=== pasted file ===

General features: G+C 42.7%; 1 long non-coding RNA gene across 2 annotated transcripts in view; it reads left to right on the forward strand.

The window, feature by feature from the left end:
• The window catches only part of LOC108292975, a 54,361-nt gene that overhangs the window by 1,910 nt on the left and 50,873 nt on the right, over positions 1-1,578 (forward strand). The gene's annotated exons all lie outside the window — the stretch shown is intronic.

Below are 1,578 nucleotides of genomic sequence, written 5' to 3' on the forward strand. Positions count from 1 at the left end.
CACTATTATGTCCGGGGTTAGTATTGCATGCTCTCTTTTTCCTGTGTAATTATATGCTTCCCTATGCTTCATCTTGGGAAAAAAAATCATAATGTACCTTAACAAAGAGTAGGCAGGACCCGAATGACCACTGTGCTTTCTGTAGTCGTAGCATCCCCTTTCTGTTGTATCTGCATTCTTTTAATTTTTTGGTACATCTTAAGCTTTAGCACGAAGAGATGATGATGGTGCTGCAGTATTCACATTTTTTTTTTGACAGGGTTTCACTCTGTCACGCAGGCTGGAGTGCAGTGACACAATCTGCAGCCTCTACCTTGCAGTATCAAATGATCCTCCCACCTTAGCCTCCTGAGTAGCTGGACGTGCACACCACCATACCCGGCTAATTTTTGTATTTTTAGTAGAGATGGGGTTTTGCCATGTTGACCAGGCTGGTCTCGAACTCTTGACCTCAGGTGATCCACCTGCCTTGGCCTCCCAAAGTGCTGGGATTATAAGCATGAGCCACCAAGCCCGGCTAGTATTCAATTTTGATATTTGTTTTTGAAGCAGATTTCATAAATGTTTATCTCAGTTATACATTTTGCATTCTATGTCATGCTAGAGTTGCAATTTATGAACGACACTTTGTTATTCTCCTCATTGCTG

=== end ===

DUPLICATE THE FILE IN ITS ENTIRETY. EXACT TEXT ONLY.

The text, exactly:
General features: G+C 42.7%; 1 long non-coding RNA gene across 2 annotated transcripts in view; it reads left to right on the forward strand.

The window, feature by feature from the left end:
• The window catches only part of LOC108292975, a 54,361-nt gene that overhangs the window by 1,910 nt on the left and 50,873 nt on the right, over positions 1-1,578 (forward strand). The gene's annotated exons all lie outside the window — the stretch shown is intronic.

Below are 1,578 nucleotides of genomic sequence, written 5' to 3' on the forward strand. Positions count from 1 at the left end.
CACTATTATGTCCGGGGTTAGTATTGCATGCTCTCTTTTTCCTGTGTAATTATATGCTTCCCTATGCTTCATCTTGGGAAAAAAAATCATAATGTACCTTAACAAAGAGTAGGCAGGACCCGAATGACCACTGTGCTTTCTGTAGTCGTAGCATCCCCTTTCTGTTGTATCTGCATTCTTTTAATTTTTTGGTACATCTTAAGCTTTAGCACGAAGAGATGATGATGGTGCTGCAGTATTCACATTTTTTTTTTGACAGGGTTTCACTCTGTCACGCAGGCTGGAGTGCAGTGACACAATCTGCAGCCTCTACCTTGCAGTATCAAATGATCCTCCCACCTTAGCCTCCTGAGTAGCTGGACGTGCACACCACCATACCCGGCTAATTTTTGTATTTTTAGTAGAGATGGGGTTTTGCCATGTTGACCAGGCTGGTCTCGAACTCTTGACCTCAGGTGATCCACCTGCCTTGGCCTCCCAAAGTGCTGGGATTATAAGCATGAGCCACCAAGCCCGGCTAGTATTCAATTTTGATATTTGTTTTTGAAGCAGATTTCATAAATGTTTATCTCAGTTATACATTTTGCATTCTATGTCATGCTAGAGTTGCAATTTATGAACGACACTTTGTTATTCTCCTCATTGCTG